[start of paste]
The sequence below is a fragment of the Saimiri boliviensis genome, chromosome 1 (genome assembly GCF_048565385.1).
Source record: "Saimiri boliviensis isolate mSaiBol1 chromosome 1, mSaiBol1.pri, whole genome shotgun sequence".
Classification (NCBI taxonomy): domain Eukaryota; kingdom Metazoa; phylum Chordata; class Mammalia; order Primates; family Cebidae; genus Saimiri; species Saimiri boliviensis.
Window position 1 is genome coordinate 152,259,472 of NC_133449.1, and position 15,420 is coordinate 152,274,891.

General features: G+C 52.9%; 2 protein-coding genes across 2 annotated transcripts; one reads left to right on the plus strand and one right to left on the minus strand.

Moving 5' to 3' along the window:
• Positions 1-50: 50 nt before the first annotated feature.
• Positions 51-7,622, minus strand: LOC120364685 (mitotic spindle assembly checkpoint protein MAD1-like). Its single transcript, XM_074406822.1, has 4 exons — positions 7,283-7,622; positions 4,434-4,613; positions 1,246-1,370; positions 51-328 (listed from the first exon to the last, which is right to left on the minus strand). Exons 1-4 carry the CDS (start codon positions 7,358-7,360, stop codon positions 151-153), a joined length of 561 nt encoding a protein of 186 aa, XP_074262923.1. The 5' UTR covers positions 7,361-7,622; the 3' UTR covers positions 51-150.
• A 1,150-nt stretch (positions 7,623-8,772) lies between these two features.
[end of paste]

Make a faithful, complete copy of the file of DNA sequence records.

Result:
The sequence below is a fragment of the Saimiri boliviensis genome, chromosome 1 (genome assembly GCF_048565385.1).
Source record: "Saimiri boliviensis isolate mSaiBol1 chromosome 1, mSaiBol1.pri, whole genome shotgun sequence".
Classification (NCBI taxonomy): domain Eukaryota; kingdom Metazoa; phylum Chordata; class Mammalia; order Primates; family Cebidae; genus Saimiri; species Saimiri boliviensis.
Window position 1 is genome coordinate 152,259,472 of NC_133449.1, and position 15,420 is coordinate 152,274,891.

General features: G+C 52.9%; 2 protein-coding genes across 2 annotated transcripts; one reads left to right on the plus strand and one right to left on the minus strand.

Moving 5' to 3' along the window:
• Positions 1-50: 50 nt before the first annotated feature.
• Positions 51-7,622, minus strand: LOC120364685 (mitotic spindle assembly checkpoint protein MAD1-like). Its single transcript, XM_074406822.1, has 4 exons — positions 7,283-7,622; positions 4,434-4,613; positions 1,246-1,370; positions 51-328 (listed from the first exon to the last, which is right to left on the minus strand). Exons 1-4 carry the CDS (start codon positions 7,358-7,360, stop codon positions 151-153), a joined length of 561 nt encoding a protein of 186 aa, XP_074262923.1. The 5' UTR covers positions 7,361-7,622; the 3' UTR covers positions 51-150.
• A 1,150-nt stretch (positions 7,623-8,772) lies between these two features.